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Partisan Representation of the Poor: Electoral Geography, Strategic Mobilization, and Implications for Voter Turnout

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Abstract:

How do electoral rules affect the poor? When do parties have an incentive to stand as the party of low-income citizens? When will parties mobilize the electoral support of low-income voters?This discussion presents evidence that rates of turnout among low-income citizens reflect legislators’ and parties’ electoral incentives to be responsive to the poor, and that these electoral incentives are determined by electoral geography – the joint geographic distribution of legislative seats and low-income voters across electoral districts. Further, this discussion demonstrates that under SMD electoral rules, low-income voters are more likely to vote in those electoral districts in which they are likely to be pivotal. By presenting a strategic mobilization account of voter turnout, this discussion breaks with current accounts of voter turnout that emphasize facilitative and motivational individual-level factors. Instead, this discussion argues that low-income voters’ turnout decisions, in fact, reflect parties’ electoral incentives to cultivate and mobilize a low-income constituency. The argument draws on focused analysis of the UK and France, along with the US and Canada.
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Association:
Name: Seventeenth International Conference of the Council for European Studies
URL:
http://www.ces.columbia.edu


Citation:
URL: http://citation.allacademic.com/meta/p397405_index.html
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MLA Citation:

Jusko, Karen. "Partisan Representation of the Poor: Electoral Geography, Strategic Mobilization, and Implications for Voter Turnout" Paper presented at the annual meeting of the Seventeenth International Conference of the Council for European Studies, Grand Plaza, Montreal, Canada, <Not Available>. 2014-11-27 <http://citation.allacademic.com/meta/p397405_index.html>

APA Citation:

Jusko, K. L. "Partisan Representation of the Poor: Electoral Geography, Strategic Mobilization, and Implications for Voter Turnout" Paper presented at the annual meeting of the Seventeenth International Conference of the Council for European Studies, Grand Plaza, Montreal, Canada <Not Available>. 2014-11-27 from http://citation.allacademic.com/meta/p397405_index.html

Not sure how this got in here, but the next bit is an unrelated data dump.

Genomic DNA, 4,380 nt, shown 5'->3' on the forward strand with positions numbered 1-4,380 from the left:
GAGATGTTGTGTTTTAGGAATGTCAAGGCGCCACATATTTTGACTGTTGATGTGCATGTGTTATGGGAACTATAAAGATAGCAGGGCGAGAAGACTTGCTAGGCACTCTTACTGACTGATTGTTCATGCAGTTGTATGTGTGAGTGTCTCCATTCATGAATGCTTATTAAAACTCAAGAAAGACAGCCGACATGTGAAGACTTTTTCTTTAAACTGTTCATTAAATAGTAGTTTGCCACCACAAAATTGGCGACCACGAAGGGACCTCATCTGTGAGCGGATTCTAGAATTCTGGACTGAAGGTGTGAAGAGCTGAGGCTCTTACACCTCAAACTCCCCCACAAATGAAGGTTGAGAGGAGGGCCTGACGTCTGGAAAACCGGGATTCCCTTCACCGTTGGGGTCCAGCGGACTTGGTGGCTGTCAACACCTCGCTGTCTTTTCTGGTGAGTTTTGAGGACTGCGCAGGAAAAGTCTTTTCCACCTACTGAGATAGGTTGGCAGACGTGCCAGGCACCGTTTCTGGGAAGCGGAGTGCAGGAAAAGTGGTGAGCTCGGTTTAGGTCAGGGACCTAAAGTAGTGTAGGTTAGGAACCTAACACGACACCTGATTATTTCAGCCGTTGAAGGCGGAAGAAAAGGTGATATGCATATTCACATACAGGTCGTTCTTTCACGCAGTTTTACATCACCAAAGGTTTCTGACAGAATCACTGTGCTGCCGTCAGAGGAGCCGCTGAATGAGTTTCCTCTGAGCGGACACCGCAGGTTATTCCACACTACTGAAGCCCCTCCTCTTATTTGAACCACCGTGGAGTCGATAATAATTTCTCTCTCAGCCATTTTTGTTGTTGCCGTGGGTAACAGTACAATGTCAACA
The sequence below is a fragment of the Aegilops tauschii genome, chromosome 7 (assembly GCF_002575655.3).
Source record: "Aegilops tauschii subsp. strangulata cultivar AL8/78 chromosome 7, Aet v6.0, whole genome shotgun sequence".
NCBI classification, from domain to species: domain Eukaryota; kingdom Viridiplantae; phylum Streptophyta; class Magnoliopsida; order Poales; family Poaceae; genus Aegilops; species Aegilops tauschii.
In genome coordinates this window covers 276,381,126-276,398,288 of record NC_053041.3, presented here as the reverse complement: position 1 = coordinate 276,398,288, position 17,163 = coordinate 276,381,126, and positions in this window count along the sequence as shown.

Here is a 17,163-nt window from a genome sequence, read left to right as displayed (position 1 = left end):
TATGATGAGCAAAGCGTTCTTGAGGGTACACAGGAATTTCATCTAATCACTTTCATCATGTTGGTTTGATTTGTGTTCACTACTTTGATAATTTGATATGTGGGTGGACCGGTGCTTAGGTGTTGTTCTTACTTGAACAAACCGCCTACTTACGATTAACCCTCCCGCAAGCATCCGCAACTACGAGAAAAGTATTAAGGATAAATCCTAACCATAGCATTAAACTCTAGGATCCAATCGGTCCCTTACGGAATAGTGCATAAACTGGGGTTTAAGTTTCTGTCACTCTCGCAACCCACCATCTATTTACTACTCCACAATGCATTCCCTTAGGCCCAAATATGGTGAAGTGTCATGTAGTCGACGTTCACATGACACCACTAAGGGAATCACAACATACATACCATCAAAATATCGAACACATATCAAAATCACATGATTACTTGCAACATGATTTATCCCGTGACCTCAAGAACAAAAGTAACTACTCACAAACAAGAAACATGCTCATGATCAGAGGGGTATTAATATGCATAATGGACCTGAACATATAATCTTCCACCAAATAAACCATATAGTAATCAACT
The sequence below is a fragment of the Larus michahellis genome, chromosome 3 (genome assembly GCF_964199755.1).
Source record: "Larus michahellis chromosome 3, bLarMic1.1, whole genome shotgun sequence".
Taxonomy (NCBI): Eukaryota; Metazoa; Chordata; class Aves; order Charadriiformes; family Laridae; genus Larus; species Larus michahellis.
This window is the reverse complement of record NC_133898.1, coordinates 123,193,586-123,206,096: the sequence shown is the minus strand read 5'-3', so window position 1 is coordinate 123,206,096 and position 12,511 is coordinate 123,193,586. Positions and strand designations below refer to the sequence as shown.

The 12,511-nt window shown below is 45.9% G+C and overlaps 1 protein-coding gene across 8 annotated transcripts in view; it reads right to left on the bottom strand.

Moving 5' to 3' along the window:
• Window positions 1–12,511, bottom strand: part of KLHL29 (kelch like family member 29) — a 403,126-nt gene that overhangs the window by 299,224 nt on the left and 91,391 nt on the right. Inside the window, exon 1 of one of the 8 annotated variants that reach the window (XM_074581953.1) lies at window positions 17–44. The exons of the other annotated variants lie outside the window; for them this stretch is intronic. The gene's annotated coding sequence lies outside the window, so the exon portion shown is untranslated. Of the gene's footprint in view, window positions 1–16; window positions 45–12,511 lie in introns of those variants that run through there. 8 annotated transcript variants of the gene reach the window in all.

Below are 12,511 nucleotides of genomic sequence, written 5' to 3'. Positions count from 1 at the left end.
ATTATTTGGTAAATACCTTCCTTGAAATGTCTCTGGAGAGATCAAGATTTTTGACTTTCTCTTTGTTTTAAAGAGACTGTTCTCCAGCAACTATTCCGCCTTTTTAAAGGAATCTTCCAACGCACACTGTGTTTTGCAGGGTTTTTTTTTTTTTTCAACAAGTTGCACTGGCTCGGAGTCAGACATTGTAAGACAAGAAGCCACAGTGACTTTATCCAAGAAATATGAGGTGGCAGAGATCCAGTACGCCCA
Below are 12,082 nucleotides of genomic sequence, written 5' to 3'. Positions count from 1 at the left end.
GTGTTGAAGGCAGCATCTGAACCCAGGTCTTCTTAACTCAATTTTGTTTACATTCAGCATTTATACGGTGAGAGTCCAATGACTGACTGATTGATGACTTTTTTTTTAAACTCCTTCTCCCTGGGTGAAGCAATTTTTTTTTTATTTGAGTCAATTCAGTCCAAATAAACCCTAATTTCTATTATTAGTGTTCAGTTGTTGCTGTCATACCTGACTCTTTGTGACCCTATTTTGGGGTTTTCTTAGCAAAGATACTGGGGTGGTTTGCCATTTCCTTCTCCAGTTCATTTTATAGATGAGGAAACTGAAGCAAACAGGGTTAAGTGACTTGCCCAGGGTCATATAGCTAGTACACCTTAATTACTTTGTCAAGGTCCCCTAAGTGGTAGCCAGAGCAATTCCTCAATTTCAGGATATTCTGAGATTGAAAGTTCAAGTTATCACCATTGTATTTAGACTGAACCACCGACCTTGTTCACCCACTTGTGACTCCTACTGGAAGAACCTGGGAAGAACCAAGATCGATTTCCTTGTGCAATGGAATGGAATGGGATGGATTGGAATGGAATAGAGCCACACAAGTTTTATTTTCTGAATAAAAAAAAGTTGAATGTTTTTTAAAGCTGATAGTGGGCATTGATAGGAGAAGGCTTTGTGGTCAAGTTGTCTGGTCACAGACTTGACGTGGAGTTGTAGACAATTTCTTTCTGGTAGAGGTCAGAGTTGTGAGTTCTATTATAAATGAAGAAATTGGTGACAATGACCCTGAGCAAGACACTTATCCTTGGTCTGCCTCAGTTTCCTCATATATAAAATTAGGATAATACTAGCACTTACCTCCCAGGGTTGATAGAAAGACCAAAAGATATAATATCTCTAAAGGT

Publication Type: Conference Paper/Unpublished Manuscript
Abstract: How do electoral rules affect the poor? When do parties have an incentive to stand as the party of low-income citizens? When will parties mobilize the electoral support of low-income voters?This discussion presents evidence that rates of turnout among low-income citizens reflect legislators’ and parties’ electoral incentives to be responsive to the poor, and that these electoral incentives are determined by electoral geography – the joint geographic distribution of legislative seats and low-income voters across electoral districts. Further, this discussion demonstrates that under SMD electoral rules, low-income voters are more likely to vote in those electoral districts in which they are likely to be pivotal. By presenting a strategic mobilization account of voter turnout, this discussion breaks with current accounts of voter turnout that emphasize facilitative and motivational individual-level factors. Instead, this discussion argues that low-income voters’ turnout decisions, in fact, reflect parties’ electoral incentives to cultivate and mobilize a low-income constituency. The argument draws on focused analysis of the UK and France, along with the US and Canada.


Similar Titles:
Early Voting in Texas: Electoral Reform, Party Mobilization and Voter Turnout

The Rise and Decline of Turnout in Congressional Elections: Electoral Institutions, Competition, and Strategic Mobilization

Have Turnout Effects Really Declined? Testing the Partisan Implications of Marginal Voters

Partisan Mobilization of the Poor: Turnout Bias in Comparative Perspective


 
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